Geoff Baker of The Seattle Times sees Casper Wells as an odd man out in this scenario. Although the 28 year old outfielder corner stoned the Doug Fister deal in 2011, his role in 2013 is as a backup outfielder on a crowded bench. Of course, after hitting only .228/.302/.396 in 2012, it's easy to understand why the Mariners are no longer infatuated by the right-hander. There's more to Wells than his 2012 triple slash though.

Despite his awful batting averages in Seattle, Wells seems to be yet another hitter cursed by the old dimensions of Safeco Field. Over his career, Wells has hit .268/.331/.478 on the road, good for a 120 wRC+. He also holds strong career splits against left handed pitchers, a .264/.349/.489 triple slash with a 132 wRC+. In a limited 146 plate appearances away from home and against lefties, Wells is hitting .326/.404/.628 with a 182 wRC+. Despite his awful offense in 2012, he maintained a .192 wRC+ in these situations.

Overall, Wells has been an above average hitter over his short MLB career, despite Safeco Field stealing hits. Assuming the Yankees targeted Wells, the team would use him as the right handed hitting outfielder. Given the more hitter friendly ballparks of the AL East, and his role against left handed pitchers, there's a possibility that he produces close to his splits. He's also far from horrible against right handed pitchers, though they remain below average. Wells also takes his fair share of walks, and his BB% has improved every year since 2010. With that said, he also strikes out with a 25.9 K%, just shy of Curtis Granderson's 28.5 K% in 2012.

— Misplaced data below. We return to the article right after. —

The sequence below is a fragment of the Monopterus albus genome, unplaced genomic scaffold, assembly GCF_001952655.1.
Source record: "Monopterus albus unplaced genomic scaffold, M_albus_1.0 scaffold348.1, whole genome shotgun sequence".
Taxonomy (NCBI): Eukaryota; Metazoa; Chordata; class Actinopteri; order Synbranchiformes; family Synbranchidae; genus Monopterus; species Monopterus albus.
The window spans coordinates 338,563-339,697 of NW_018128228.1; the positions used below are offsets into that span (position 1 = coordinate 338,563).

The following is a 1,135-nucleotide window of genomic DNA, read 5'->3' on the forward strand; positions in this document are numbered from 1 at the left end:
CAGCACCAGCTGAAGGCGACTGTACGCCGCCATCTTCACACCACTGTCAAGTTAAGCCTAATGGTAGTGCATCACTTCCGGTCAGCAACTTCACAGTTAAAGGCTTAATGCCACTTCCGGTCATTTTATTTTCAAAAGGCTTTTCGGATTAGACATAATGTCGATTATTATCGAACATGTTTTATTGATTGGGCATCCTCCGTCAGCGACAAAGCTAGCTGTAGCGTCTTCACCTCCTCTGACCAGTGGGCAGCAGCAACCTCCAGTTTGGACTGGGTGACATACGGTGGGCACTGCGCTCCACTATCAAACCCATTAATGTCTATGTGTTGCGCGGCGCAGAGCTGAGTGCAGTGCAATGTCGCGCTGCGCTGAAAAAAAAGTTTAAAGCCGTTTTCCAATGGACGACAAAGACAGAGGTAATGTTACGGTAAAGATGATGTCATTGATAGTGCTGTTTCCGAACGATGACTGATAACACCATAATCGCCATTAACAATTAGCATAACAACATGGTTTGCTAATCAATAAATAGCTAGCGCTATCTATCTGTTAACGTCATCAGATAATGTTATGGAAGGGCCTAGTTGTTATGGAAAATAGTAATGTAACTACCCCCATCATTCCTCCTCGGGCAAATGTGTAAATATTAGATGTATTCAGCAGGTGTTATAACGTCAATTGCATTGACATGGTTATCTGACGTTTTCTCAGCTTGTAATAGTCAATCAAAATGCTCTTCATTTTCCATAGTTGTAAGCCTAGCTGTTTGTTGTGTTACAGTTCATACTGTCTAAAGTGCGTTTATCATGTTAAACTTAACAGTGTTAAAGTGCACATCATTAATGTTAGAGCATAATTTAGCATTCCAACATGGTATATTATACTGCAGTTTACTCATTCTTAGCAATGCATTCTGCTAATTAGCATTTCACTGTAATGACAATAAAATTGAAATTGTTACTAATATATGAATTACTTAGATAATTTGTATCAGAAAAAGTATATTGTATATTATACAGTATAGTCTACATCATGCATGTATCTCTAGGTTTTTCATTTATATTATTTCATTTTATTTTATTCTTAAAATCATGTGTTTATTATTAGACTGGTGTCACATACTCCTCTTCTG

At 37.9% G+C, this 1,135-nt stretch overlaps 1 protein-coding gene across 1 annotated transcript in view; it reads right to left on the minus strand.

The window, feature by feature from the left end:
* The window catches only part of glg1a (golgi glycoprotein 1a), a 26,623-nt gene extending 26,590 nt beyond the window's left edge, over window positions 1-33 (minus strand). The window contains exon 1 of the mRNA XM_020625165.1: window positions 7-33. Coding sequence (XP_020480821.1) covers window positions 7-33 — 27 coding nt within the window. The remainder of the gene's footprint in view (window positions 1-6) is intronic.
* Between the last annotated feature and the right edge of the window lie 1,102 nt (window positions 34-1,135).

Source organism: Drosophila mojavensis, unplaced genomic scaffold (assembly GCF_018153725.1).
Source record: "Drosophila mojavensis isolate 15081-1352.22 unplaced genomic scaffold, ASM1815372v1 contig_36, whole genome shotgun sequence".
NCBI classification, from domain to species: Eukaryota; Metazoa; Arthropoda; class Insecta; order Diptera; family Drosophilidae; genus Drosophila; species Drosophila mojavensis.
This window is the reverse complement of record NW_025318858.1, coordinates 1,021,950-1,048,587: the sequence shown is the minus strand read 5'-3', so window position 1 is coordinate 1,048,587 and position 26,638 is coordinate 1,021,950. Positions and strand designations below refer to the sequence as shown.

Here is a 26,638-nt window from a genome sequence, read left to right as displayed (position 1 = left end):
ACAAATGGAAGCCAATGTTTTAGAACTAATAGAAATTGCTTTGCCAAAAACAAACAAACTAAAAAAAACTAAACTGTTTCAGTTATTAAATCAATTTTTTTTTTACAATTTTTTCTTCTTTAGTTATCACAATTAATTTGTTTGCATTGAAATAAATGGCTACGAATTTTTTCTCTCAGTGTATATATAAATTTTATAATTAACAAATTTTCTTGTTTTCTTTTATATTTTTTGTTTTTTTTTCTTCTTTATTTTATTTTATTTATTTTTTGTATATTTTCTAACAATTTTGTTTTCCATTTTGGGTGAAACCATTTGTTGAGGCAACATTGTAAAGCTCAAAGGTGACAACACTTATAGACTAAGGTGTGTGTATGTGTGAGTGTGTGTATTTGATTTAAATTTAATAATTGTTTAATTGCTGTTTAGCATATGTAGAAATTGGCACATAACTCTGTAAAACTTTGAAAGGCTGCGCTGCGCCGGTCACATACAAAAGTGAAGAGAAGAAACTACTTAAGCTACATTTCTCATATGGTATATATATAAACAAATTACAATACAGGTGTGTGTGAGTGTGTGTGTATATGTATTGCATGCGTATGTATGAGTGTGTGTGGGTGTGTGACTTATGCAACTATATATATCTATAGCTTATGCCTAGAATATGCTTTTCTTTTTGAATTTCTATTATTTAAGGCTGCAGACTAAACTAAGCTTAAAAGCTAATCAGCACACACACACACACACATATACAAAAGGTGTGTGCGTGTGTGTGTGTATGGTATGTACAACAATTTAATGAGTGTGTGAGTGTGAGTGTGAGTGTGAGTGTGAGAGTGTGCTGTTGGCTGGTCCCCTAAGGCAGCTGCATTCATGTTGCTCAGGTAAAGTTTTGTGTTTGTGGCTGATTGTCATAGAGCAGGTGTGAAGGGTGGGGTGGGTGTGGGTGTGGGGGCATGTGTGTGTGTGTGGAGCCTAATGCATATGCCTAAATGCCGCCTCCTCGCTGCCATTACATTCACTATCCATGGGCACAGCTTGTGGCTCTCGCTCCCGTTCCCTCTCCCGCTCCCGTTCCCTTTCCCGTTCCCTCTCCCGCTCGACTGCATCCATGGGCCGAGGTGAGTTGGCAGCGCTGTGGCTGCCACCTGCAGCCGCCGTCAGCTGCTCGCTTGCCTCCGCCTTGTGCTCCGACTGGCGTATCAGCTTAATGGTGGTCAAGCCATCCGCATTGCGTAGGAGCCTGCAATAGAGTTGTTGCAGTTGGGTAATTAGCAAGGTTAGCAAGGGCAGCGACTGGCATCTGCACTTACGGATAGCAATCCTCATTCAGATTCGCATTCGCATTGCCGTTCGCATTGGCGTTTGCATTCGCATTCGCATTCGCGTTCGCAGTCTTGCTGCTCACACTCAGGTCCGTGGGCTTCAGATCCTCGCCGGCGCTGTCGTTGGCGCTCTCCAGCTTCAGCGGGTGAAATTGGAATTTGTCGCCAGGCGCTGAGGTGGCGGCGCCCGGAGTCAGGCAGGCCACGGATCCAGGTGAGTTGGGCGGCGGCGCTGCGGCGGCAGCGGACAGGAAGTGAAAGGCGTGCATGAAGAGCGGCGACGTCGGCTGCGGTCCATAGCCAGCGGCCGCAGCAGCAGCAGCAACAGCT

He can't be considered an elite defensive outfielder, but he can play all three position very well. UZR is a big fan, where he holds a 14.6 UZR/150 through all three outfield spots. He also maintains good arm strength and accuracy, generating 8 assists in 88 games last season.

In regards to this year's payroll and the 2014 budget, he's only first time arbitration eligible next season. If he were to finally have his breakout season, (a big if) the Yankees could pencil him in as a cheap starter next season, or at least a reliable platoon designated hitter.

The Yankees and Mariners match up as well as any teams for a trade. Over the last year, the two teams have made two substantial trades that swapped Jesus Montero and Michael Pineda, and later DJ Mitchell and Ichiro Suzuki. The Mariners have a very young team, and have very few needs. They could use a bit more depth in starters this year, but they have three top pitching prospects waiting in the minors. The same goes for the middle infield, where they have a number of shortstop prospects hiding in the upper levels. Though there's no obvious need on the Mariners side, the team looks as if it has entered win-now territory. With Zduriencik's familiarity with the Yankee system, a trade between the two teams could very easily work itself out.